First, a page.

According to Sazima, the spider he found was female and was not identified at the time because the systematics of the group is based on the morphology of the males. “I remember that I found the spider on the Serra do Cipó in Minas Gerais on top of a rock in the typically rocky fields of the Chapada do Espinhaço in December of 1971. After finishing my field work, I took the live spider to Sylvia Lucas, a researcher at the Butantan,” he said.
Sazima said that, although the specimen was female, Lucas could tell that it was a previously undescribed species. The spider was kept alive for over ten years at the Butantan Institute but died during one of its exoskeleton shedding phases before it could be described.
Pterinopelma sazimai was not described until 2011, in the journal Zootaxa, by Instituto Butantan researchers Rogério Bertani, Roberto Nagahama and Caroline Fukushima. Bertani said that after the specimen collected by Sazima died, scientists from the Butantan Institute set out in search of other specimens. One new blue spider was by IB-USP professor Pedro Gnaspini.
Between 2004 and 2009, Bertani coordinated a research project on tarantulas with FAPESP funding through its Regular Research Support program. During the project, he and his team traveled to many parts of Minas Gerais searching for new specimens.
“We were successful in 2008, when we found an adult female and some young. Later we learned that a botany team had collected some live animals. One of them wasn’t the characteristic blue color, but we concluded that it must be the male of the species. This more complete material made it possible to compose the scientific description of the species and publish in 2011,” said Bertani.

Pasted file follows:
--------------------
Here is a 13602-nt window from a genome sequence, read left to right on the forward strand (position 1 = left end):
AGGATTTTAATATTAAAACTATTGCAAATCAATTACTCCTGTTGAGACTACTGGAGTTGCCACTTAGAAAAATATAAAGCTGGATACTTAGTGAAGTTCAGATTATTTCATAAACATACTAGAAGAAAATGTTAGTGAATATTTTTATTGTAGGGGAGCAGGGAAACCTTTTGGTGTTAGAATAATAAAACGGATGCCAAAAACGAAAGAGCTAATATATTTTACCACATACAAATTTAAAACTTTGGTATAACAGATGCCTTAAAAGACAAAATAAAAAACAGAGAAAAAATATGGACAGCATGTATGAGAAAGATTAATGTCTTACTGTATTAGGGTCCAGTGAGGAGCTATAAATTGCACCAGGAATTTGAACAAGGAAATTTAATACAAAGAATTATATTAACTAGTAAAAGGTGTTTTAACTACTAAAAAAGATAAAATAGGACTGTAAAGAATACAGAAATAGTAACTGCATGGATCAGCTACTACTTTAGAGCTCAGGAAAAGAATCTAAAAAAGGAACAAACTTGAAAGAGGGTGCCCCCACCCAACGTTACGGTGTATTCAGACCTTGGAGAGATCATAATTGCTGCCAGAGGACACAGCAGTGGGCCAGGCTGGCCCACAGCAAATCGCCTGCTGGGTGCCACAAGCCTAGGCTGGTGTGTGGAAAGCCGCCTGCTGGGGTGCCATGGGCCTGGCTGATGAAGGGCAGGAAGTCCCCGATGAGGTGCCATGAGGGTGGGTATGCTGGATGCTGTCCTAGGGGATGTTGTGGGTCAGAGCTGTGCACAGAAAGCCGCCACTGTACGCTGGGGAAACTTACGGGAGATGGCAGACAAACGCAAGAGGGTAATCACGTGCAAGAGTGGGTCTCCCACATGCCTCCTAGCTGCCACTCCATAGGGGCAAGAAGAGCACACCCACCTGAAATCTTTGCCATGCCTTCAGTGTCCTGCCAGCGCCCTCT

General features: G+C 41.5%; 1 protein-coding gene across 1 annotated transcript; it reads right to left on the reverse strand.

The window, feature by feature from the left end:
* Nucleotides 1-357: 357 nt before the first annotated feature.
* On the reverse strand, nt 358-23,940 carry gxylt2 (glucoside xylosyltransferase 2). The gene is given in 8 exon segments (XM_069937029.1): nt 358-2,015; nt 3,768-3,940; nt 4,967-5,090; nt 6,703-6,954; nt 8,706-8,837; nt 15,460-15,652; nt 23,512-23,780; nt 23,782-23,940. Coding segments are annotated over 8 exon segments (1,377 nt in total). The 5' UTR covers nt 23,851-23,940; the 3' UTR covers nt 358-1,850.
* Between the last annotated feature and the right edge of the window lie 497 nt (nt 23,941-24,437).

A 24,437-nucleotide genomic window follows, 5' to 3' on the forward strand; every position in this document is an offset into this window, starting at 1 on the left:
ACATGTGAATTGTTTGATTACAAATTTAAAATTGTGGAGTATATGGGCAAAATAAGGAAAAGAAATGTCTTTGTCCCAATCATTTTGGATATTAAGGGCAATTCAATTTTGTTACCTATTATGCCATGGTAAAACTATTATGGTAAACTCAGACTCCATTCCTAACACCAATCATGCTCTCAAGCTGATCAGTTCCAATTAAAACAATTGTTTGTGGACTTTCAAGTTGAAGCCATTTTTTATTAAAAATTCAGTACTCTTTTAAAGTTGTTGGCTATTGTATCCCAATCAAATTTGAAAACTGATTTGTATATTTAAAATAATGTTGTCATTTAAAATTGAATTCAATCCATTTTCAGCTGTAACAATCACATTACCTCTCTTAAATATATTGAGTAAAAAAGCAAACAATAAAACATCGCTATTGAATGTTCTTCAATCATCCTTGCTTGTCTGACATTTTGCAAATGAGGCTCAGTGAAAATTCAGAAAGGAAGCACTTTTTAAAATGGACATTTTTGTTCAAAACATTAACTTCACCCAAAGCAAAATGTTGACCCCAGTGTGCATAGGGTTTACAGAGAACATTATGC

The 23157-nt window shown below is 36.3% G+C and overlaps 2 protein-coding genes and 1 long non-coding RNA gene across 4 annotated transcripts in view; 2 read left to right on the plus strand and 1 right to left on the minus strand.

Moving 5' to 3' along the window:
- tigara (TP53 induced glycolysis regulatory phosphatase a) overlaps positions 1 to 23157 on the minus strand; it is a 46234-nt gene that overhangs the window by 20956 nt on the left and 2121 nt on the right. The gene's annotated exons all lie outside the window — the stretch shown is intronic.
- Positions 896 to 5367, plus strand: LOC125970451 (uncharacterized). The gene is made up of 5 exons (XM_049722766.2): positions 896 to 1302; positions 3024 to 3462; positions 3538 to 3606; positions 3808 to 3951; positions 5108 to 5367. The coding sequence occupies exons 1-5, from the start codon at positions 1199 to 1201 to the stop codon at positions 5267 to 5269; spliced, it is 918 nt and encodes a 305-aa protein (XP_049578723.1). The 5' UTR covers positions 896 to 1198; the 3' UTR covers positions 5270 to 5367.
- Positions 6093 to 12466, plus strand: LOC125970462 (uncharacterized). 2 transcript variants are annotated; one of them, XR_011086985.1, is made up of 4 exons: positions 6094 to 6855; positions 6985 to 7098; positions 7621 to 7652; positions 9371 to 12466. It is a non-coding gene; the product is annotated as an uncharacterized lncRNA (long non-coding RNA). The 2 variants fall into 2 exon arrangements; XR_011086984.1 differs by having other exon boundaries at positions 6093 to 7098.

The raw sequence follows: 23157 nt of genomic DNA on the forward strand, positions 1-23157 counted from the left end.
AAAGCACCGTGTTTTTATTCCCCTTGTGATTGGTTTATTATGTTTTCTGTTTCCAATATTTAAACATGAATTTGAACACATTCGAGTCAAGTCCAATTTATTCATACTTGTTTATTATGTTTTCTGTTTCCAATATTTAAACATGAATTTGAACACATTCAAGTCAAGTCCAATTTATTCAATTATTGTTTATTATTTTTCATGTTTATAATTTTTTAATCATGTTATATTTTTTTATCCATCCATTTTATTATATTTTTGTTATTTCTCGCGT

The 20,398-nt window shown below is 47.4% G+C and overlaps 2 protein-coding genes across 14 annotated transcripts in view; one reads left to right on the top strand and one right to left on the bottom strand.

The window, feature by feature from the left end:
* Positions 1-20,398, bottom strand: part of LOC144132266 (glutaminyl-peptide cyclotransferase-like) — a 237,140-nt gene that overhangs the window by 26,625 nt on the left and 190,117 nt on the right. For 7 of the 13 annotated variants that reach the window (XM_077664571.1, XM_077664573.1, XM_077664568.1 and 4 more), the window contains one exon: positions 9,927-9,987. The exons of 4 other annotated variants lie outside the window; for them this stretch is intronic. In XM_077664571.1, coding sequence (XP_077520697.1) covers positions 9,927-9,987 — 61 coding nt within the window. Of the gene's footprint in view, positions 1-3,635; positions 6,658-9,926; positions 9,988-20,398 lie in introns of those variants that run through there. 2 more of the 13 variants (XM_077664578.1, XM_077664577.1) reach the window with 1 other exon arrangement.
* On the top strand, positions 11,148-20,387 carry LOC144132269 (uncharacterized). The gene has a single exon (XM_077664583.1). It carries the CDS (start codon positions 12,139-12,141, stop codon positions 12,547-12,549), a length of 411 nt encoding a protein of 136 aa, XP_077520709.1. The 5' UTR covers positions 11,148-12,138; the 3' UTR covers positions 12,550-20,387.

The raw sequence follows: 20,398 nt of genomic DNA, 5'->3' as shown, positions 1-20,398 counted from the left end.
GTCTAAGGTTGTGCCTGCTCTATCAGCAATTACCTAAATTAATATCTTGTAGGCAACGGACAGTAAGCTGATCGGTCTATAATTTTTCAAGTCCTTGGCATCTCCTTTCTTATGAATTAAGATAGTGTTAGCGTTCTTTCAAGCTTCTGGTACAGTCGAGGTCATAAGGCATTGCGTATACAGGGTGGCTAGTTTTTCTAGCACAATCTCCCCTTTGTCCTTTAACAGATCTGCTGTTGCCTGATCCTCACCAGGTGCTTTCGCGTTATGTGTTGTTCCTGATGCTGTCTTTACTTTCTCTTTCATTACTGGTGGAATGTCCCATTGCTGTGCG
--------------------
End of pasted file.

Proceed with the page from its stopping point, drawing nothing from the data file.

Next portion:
The researchers had great difficulty in finding specimens for study—and encountered many bureaucratic barriers—but Bertani pointed out that Pterinopelma sazimai can be easily found for sale on the Internet.
“It’s very sad to know that a spider with so few specimens in scientific collections is being sold overseas. This illegal commerce is probably just motivated by the species’ rare beauty. I wouldn’t call it bio-piracy, but rather exotic pet trade,” he said.
According to Bertani, even though they are sold abroad, the animal is difficult to find because it lives in a very specific and extremely inhospitable environment. “All the specimens were found in high-altitude rocky areas with low, poor vegetation, sandy rocky soil, no water throughout much of the year and extreme temperature variations. As it’s impossible to dig burrows in this type of soil, they usually live below the rocks in very small groups,” he said.
Bertani’s group is currently concluding the description of a new species of tarantula found in the same type of environment. The article, along with its scientific description, is expected to be published in an upcoming issue of Zootaxa.
For more information: http://species.asu.edu/Top10